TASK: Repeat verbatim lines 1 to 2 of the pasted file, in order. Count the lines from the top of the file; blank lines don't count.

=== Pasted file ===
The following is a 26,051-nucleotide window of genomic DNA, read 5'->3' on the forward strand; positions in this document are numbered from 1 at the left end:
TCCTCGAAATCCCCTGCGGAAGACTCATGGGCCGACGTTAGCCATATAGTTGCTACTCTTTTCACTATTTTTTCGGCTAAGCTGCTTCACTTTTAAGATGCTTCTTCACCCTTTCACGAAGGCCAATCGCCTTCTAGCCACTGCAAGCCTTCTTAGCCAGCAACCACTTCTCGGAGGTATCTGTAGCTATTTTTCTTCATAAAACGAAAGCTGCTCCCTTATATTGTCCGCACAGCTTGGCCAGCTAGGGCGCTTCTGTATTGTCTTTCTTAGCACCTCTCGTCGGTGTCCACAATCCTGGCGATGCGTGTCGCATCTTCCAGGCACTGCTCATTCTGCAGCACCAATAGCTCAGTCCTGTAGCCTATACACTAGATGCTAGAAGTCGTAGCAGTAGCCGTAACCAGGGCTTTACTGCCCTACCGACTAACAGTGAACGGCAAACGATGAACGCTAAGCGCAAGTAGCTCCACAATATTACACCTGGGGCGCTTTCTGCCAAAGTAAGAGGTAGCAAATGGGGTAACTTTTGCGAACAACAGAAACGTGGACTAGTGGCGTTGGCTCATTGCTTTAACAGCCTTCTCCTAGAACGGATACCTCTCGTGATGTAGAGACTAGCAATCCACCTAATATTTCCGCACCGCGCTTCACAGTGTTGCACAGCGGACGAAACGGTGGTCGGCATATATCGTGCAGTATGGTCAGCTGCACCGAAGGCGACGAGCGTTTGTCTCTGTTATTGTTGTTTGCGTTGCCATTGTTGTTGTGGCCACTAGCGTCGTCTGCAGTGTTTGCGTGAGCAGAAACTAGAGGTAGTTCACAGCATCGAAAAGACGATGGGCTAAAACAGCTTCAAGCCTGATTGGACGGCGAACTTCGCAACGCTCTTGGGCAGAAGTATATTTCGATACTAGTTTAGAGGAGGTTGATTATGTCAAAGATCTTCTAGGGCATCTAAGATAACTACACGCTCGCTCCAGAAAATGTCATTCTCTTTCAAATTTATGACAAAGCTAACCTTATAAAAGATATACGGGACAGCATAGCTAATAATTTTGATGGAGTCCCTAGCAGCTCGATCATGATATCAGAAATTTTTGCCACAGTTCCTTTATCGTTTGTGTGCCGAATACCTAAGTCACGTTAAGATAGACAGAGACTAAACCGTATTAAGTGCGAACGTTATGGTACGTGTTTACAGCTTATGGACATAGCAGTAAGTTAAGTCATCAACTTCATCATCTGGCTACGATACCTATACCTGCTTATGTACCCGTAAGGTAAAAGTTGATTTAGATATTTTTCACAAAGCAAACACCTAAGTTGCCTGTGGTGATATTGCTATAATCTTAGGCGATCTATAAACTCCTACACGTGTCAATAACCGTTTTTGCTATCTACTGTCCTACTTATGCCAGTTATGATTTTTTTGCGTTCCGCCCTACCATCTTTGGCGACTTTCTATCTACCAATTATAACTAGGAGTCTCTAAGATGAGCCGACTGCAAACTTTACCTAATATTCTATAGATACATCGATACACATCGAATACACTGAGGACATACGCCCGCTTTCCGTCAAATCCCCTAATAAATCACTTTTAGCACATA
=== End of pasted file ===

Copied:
The following is a 26,051-nucleotide window of genomic DNA, read 5'->3' on the forward strand; positions in this document are numbered from 1 at the left end:
TCCTCGAAATCCCCTGCGGAAGACTCATGGGCCGACGTTAGCCATATAGTTGCTACTCTTTTCACTATTTTTTCGGCTAAGCTGCTTCACTTTTAAGATGCTTCTTCACCCTTTCACGAAGGCCAATCGCCTTCTAGCCACTGCAAGCCTTCTTAGCCAGCAACCACTTCTCGGAGGTATCTGTAGCTATTTTTCTTCATAAAACGAAAGCTGCTCCCTTATATTGTCCGCACAGCTTGGCCAGCTAGGGCGCTTCTGTATTGTCTTTCTTAGCACCTCTCGTCGGTGTCCACAATCCTGGCGATGCGTGTCGCATCTTCCAGGCACTGCTCATTCTGCAGCACCAATAGCTCAGTCCTGTAGCCTATACACTAGATGCTAGAAGTCGTAGCAGTAGCCGTAACCAGGGCTTTACTGCCCTACCGACTAACAGTGAACGGCAAACGATGAACGCTAAGCGCAAGTAGCTCCACAATATTACACCTGGGGCGCTTTCTGCCAAAGTAAGAGGTAGCAAATGGGGTAACTTTTGCGAACAACAGAAACGTGGACTAGTGGCGTTGGCTCATTGCTTTAACAGCCTTCTCCTAGAACGGATACCTCTCGTGATGTAGAGACTAGCAATCCACCTAATATTTCCGCACCGCGCTTCACAGTGTTGCACAGCGGACGAAACGGTGGTCGGCATATATCGTGCAGTATGGTCAGCTGCACCGAAGGCGACGAGCGTTTGTCTCTGTTATTGTTGTTTGCGTTGCCATTGTTGTTGTGGCCACTAGCGTCGTCTGCAGTGTTTGCGTGAGCAGAAACTAGAGGTAGTTCACAGCATCGAAAAGACGATGGGCTAAAACAGCTTCAAGCCTGATTGGACGGCGAACTTCGCAACGCTCTTGGGCAGAAGTATATTTCGATACTAGTTTAGAGGAGGTTGATTATGTCAAAGATCTTCTAGGGCATCTAAGATAACTACACGCTCGCTCCAGAAAATGTCATTCTCTTTCAAATTTATGACAAAGCTAACCTTATAAAAGATATACGGGACAGCATAGCTAATAATTTTGATGGAGTCCCTAGCAGCTCGATCATGATATCAGAAATTTTTGCCACAGTTCCTTTATCGTTTGTGTGCCGAATACCTAAGTCACGTTAAGATAGACAGAGACTAAACCGTATTAAGTGCGAACGTTATGGTACGTGTTTACAGCTTATGGACATAGCAGTAAGTTAAGTCATCAACTTCATCATCTGGCTACGATACCTATACCTGCTTATGTACCCGTAAGGTAAAAGTTGATTTAGATATTTTTCACAAAGCAAACACCTAAGTTGCCTGTGGTGATATTGCTATAATCTTAGGCGATCTATAAACTCCTACACGTGTCAATAACCGTTTTTGCTATCTACTGTCCTACTTATGCCAGTTATGATTTTTTTGCGTTCCGCCCTACCATCTTTGGCGACTTTCTATCTACCAATTATAACTAGGAGTCTCTAAGATGAGCCGACTGCAAACTTTACCTAATATTCTATAGATACATCGATACACATCGAATACACTGAGGACATACGCCCGCTTTCCGTCAAATCCCCTAATAAATCACTTTTAGCACATA